Flora fights back

0suprww.jpgSure i like my strawberries to be clean of lice and i’m sorry for golfers who are bothered by birds but the new designer plants that are coming out of labs (and sometimes running away from their test site) these days are quite disturbing.

Over the past two decades, New Zealand scientists have been working on designer strains of grass that could one day be used to keep birds away from golf courses and airports. Apparently the right combinations of grass and endophytes fungi would produce turf with unique properties.

Insects can’t eat these grasses, which deprives some birds of their food source. They are also toxic and can give grass-eating birds an illness the researchers call “post-ingestion malaise”.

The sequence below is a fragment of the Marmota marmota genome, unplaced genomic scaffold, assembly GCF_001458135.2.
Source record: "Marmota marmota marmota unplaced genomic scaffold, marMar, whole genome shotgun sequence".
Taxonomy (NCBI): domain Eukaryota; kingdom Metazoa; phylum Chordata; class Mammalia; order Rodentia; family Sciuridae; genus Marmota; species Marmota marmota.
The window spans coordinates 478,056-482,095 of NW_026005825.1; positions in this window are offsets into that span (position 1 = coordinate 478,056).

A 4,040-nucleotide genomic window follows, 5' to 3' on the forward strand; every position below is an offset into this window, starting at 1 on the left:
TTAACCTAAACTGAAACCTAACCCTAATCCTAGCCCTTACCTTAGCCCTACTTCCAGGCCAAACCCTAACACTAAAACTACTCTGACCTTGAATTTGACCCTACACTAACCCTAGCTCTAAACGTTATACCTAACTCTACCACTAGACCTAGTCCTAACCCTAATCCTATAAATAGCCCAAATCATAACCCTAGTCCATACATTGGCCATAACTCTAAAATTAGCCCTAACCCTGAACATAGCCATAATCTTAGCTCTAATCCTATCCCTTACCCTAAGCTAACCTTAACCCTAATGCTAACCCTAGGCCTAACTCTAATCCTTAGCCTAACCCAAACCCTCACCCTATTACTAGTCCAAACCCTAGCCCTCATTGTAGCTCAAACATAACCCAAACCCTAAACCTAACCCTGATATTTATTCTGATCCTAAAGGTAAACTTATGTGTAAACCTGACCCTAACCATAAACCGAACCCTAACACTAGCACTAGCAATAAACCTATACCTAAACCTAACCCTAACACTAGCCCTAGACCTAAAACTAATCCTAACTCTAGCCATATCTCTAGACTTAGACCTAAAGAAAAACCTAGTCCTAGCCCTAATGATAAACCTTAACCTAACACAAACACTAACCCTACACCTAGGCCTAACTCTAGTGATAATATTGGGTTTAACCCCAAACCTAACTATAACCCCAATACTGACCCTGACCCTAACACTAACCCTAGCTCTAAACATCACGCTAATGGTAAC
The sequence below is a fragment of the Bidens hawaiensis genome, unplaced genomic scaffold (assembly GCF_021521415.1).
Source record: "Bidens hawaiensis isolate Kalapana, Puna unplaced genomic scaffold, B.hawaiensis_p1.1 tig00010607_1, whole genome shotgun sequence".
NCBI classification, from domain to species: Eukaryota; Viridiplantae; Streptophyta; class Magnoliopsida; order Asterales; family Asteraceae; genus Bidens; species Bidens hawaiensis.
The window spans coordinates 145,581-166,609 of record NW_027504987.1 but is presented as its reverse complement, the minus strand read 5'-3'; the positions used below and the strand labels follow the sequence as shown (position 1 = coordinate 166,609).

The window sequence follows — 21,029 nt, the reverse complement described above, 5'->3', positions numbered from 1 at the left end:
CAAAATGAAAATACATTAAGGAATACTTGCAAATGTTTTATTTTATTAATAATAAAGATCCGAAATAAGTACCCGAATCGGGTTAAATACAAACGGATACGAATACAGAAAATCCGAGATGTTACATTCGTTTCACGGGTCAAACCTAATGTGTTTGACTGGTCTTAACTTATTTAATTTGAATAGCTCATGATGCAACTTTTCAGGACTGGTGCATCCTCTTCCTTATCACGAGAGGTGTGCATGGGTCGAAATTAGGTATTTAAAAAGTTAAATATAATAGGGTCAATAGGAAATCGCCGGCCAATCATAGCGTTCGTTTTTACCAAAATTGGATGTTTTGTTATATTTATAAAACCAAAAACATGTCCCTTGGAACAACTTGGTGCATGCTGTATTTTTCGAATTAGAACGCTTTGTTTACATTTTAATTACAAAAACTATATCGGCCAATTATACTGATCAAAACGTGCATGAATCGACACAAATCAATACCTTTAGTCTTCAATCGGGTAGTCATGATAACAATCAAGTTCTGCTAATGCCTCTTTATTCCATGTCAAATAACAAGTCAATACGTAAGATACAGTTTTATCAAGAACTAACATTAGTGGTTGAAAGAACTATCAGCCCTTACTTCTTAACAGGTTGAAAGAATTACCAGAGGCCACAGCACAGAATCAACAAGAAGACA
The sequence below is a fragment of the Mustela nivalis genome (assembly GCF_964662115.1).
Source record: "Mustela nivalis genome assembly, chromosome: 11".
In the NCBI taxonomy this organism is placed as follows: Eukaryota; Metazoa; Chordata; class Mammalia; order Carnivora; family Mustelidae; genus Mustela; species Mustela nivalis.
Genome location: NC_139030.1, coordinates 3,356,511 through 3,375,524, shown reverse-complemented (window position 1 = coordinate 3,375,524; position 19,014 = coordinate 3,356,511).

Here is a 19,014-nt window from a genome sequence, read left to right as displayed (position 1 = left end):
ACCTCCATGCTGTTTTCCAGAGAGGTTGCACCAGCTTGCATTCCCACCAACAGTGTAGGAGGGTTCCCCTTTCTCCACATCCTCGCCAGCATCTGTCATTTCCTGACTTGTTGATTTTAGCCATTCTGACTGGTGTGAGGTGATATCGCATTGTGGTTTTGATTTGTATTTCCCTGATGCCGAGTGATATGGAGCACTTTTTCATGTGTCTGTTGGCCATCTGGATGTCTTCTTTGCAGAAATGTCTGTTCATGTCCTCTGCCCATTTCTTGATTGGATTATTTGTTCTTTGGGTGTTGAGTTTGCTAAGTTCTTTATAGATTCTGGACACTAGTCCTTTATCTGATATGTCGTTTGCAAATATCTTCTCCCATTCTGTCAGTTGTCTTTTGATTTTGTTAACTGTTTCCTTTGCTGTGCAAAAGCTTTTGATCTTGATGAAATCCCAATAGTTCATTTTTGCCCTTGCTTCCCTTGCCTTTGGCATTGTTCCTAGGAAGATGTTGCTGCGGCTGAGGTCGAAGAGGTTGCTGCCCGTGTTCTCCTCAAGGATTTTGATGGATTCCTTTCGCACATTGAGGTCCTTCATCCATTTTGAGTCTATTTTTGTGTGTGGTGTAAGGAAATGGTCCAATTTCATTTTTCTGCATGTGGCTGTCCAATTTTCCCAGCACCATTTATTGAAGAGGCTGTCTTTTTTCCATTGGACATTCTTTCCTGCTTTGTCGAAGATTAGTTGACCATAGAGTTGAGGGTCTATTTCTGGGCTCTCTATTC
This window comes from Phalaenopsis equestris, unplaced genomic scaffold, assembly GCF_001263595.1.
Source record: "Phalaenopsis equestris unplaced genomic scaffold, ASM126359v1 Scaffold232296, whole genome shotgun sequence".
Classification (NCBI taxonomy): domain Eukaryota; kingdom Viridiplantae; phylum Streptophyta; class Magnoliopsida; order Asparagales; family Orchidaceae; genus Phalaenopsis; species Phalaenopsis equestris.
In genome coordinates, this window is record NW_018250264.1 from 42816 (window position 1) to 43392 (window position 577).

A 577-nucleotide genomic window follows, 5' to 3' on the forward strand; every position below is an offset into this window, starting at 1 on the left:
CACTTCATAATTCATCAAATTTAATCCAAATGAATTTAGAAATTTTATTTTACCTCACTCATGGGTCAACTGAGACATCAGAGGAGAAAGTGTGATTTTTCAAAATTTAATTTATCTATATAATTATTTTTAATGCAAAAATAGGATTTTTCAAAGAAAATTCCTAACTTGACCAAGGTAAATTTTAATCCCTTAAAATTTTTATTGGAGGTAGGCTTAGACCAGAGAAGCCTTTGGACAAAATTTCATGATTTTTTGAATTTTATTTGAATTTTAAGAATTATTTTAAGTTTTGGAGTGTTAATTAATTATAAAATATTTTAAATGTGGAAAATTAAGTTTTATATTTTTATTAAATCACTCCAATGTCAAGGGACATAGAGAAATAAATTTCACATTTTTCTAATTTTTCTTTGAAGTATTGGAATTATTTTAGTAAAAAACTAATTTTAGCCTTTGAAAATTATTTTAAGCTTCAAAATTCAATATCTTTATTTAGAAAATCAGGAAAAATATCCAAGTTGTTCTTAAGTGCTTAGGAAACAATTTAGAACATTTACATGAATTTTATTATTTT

Planting grass in airports could help reduce dangerous birdstrikes where they collide with aircraft. The scientists are also applying the technology to golf courses, where fouling from birds like Canada geese can spoil a day on the greens.

Meanwhile, Scottish scientists have been spending 16 years to produce “super raspberries” which fight back against the insects that normally devour them before they are ripe.

Called Glen Doll, the berry will be on sale in shops next year. It has a built-in defence against aphids and carries the A10 gene that enables it to thrive in Scottish conditions.

Other varieties are expected to follow, including a breed that will be resistant to the fungal disease raspberry root rot virus, which is now rampant in Scotland.

Via Scotsman and ABC.net.

Image from Heath Bunting‘s SuperWeed Kit, a lowtech DIY kit capable of producing a genetically mutant superweed, designed to attack corporate monoculture.